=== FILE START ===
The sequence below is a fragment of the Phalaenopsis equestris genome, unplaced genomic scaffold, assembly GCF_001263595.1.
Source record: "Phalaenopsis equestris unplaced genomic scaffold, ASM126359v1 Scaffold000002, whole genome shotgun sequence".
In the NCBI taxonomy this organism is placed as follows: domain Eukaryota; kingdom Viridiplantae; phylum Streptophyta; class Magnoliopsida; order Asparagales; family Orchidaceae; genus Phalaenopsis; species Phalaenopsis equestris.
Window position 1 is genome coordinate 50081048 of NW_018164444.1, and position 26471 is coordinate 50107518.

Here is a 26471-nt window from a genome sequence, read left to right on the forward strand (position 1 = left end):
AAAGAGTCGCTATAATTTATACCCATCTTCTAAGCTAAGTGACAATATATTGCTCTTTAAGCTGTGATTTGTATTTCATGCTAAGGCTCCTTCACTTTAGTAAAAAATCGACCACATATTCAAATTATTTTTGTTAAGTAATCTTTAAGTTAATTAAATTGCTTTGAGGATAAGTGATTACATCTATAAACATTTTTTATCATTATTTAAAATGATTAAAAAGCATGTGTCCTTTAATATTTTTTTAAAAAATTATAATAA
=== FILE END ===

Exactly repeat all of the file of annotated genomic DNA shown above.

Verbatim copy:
The sequence below is a fragment of the Phalaenopsis equestris genome, unplaced genomic scaffold, assembly GCF_001263595.1.
Source record: "Phalaenopsis equestris unplaced genomic scaffold, ASM126359v1 Scaffold000002, whole genome shotgun sequence".
In the NCBI taxonomy this organism is placed as follows: domain Eukaryota; kingdom Viridiplantae; phylum Streptophyta; class Magnoliopsida; order Asparagales; family Orchidaceae; genus Phalaenopsis; species Phalaenopsis equestris.
Window position 1 is genome coordinate 50081048 of NW_018164444.1, and position 26471 is coordinate 50107518.

Here is a 26471-nt window from a genome sequence, read left to right on the forward strand (position 1 = left end):
AAAGAGTCGCTATAATTTATACCCATCTTCTAAGCTAAGTGACAATATATTGCTCTTTAAGCTGTGATTTGTATTTCATGCTAAGGCTCCTTCACTTTAGTAAAAAATCGACCACATATTCAAATTATTTTTGTTAAGTAATCTTTAAGTTAATTAAATTGCTTTGAGGATAAGTGATTACATCTATAAACATTTTTTATCATTATTTAAAATGATTAAAAAGCATGTGTCCTTTAATATTTTTTTAAAAAATTATAATAA